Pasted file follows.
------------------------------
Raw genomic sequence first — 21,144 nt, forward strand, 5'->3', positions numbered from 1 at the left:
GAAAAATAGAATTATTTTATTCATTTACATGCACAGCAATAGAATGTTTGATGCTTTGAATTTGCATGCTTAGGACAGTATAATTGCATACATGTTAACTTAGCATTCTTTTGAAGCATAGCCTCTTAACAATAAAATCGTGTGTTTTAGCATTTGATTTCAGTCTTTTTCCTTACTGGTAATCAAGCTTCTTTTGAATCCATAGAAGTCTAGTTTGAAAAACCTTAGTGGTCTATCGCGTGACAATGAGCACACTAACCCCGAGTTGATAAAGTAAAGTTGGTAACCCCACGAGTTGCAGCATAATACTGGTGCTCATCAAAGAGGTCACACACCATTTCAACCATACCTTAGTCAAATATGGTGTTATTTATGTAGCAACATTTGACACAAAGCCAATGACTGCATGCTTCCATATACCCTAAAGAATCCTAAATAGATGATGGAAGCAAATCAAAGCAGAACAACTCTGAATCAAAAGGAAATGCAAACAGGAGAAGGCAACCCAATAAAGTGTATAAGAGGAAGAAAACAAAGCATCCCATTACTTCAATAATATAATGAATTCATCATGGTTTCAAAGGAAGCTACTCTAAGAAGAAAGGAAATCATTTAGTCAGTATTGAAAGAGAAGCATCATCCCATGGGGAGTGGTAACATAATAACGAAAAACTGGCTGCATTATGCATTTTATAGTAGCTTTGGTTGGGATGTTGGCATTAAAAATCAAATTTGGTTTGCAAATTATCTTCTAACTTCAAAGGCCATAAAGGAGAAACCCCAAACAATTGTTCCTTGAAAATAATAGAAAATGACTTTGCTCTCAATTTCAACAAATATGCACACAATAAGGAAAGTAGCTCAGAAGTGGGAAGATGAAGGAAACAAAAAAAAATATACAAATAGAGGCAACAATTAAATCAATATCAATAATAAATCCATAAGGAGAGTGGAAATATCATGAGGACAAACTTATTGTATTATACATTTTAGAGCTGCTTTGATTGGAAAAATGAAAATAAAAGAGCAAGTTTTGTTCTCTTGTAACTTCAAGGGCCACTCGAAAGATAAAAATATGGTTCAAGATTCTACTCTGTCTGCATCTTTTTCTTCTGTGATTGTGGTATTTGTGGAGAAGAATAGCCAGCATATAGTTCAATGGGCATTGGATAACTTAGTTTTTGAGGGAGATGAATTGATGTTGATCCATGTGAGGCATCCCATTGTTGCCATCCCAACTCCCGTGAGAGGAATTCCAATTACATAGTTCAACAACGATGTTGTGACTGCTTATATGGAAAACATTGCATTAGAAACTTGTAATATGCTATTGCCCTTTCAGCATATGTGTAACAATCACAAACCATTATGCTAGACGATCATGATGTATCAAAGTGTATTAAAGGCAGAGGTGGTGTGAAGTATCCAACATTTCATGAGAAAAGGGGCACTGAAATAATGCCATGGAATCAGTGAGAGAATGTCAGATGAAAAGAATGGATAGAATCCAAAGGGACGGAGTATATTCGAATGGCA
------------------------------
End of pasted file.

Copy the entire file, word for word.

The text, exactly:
Raw genomic sequence first — 21,144 nt, forward strand, 5'->3', positions numbered from 1 at the left:
GAAAAATAGAATTATTTTATTCATTTACATGCACAGCAATAGAATGTTTGATGCTTTGAATTTGCATGCTTAGGACAGTATAATTGCATACATGTTAACTTAGCATTCTTTTGAAGCATAGCCTCTTAACAATAAAATCGTGTGTTTTAGCATTTGATTTCAGTCTTTTTCCTTACTGGTAATCAAGCTTCTTTTGAATCCATAGAAGTCTAGTTTGAAAAACCTTAGTGGTCTATCGCGTGACAATGAGCACACTAACCCCGAGTTGATAAAGTAAAGTTGGTAACCCCACGAGTTGCAGCATAATACTGGTGCTCATCAAAGAGGTCACACACCATTTCAACCATACCTTAGTCAAATATGGTGTTATTTATGTAGCAACATTTGACACAAAGCCAATGACTGCATGCTTCCATATACCCTAAAGAATCCTAAATAGATGATGGAAGCAAATCAAAGCAGAACAACTCTGAATCAAAAGGAAATGCAAACAGGAGAAGGCAACCCAATAAAGTGTATAAGAGGAAGAAAACAAAGCATCCCATTACTTCAATAATATAATGAATTCATCATGGTTTCAAAGGAAGCTACTCTAAGAAGAAAGGAAATCATTTAGTCAGTATTGAAAGAGAAGCATCATCCCATGGGGAGTGGTAACATAATAACGAAAAACTGGCTGCATTATGCATTTTATAGTAGCTTTGGTTGGGATGTTGGCATTAAAAATCAAATTTGGTTTGCAAATTATCTTCTAACTTCAAAGGCCATAAAGGAGAAACCCCAAACAATTGTTCCTTGAAAATAATAGAAAATGACTTTGCTCTCAATTTCAACAAATATGCACACAATAAGGAAAGTAGCTCAGAAGTGGGAAGATGAAGGAAACAAAAAAAAATATACAAATAGAGGCAACAATTAAATCAATATCAATAATAAATCCATAAGGAGAGTGGAAATATCATGAGGACAAACTTATTGTATTATACATTTTAGAGCTGCTTTGATTGGAAAAATGAAAATAAAAGAGCAAGTTTTGTTCTCTTGTAACTTCAAGGGCCACTCGAAAGATAAAAATATGGTTCAAGATTCTACTCTGTCTGCATCTTTTTCTTCTGTGATTGTGGTATTTGTGGAGAAGAATAGCCAGCATATAGTTCAATGGGCATTGGATAACTTAGTTTTTGAGGGAGATGAATTGATGTTGATCCATGTGAGGCATCCCATTGTTGCCATCCCAACTCCCGTGAGAGGAATTCCAATTACATAGTTCAACAACGATGTTGTGACTGCTTATATGGAAAACATTGCATTAGAAACTTGTAATATGCTATTGCCCTTTCAGCATATGTGTAACAATCACAAACCATTATGCTAGACGATCATGATGTATCAAAGTGTATTAAAGGCAGAGGTGGTGTGAAGTATCCAACATTTCATGAGAAAAGGGGCACTGAAATAATGCCATGGAATCAGTGAGAGAATGTCAGATGAAAAGAATGGATAGAATCCAAAGGGACGGAGTATATTCGAATGGCA